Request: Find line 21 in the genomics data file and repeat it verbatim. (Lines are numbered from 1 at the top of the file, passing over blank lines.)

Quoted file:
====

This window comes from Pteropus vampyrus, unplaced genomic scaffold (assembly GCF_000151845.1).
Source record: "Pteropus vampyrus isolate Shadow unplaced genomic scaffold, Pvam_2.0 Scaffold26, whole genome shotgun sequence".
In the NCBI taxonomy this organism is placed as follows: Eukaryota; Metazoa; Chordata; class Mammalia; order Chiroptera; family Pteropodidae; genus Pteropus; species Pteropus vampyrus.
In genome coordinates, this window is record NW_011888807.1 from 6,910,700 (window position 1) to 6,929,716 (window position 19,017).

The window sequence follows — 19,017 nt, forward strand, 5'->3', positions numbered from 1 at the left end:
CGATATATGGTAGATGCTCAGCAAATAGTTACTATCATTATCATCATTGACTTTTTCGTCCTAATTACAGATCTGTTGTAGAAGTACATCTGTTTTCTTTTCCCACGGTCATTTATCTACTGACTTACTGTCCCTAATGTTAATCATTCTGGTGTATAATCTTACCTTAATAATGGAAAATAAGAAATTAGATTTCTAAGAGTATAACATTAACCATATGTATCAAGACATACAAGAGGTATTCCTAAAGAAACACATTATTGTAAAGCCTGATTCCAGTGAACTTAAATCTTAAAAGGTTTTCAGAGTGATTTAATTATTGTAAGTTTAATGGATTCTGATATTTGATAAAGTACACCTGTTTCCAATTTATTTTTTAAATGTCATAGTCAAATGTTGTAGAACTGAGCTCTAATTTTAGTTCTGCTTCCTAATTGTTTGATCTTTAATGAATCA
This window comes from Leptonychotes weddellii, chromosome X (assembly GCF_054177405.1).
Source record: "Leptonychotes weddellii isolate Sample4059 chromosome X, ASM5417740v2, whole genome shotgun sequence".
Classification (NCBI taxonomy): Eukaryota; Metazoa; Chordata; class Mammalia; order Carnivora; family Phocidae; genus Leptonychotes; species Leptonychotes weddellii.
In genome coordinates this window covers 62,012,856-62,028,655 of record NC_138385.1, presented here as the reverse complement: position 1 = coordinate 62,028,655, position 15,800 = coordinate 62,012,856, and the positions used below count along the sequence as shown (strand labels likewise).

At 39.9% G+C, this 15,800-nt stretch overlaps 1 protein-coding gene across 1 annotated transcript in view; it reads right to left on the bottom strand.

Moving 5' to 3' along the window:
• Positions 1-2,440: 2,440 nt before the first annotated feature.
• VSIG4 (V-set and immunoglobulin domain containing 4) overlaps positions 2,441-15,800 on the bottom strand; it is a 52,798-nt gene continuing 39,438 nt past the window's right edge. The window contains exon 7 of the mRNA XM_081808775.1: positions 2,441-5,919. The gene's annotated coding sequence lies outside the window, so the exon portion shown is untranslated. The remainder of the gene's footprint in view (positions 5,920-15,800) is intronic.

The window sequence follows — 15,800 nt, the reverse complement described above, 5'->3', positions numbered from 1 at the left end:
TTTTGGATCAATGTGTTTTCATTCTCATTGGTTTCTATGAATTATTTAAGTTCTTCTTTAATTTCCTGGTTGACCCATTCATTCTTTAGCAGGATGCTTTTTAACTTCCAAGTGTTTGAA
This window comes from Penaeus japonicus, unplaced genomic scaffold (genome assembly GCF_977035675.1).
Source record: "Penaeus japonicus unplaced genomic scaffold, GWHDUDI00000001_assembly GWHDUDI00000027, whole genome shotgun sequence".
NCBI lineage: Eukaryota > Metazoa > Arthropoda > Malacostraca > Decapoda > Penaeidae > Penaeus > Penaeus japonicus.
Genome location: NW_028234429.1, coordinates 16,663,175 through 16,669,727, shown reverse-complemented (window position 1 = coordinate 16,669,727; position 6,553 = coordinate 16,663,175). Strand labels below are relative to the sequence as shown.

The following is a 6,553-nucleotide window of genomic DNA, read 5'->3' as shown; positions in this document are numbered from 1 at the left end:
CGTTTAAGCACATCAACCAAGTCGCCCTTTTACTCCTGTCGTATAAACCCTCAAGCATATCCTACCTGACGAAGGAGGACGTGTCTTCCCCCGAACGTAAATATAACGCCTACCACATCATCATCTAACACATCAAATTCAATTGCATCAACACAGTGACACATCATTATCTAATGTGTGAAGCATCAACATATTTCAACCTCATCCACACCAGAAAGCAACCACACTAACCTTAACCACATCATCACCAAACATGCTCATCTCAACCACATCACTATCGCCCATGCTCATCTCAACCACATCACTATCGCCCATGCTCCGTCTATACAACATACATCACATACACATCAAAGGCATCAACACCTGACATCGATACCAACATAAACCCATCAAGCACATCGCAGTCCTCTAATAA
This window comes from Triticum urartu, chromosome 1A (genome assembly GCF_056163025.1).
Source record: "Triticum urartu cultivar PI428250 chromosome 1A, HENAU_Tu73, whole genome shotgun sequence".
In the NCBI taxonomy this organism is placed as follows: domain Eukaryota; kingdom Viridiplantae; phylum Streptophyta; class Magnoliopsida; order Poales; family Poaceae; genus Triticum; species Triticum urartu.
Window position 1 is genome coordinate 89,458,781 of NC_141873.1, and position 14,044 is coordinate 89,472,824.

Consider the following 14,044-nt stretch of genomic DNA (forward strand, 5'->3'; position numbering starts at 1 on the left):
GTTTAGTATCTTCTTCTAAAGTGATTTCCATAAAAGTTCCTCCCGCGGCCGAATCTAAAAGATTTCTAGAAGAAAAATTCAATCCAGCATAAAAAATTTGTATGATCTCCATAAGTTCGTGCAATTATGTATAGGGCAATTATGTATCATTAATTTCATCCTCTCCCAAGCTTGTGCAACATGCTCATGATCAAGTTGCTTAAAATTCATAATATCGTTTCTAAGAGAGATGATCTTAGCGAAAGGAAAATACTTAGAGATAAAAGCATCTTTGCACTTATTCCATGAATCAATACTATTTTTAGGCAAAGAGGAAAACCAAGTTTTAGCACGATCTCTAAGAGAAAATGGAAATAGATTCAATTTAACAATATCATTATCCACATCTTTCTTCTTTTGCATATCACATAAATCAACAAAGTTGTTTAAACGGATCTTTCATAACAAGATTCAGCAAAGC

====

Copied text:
The following is a 6,553-nucleotide window of genomic DNA, read 5'->3' as shown; positions in this document are numbered from 1 at the left end: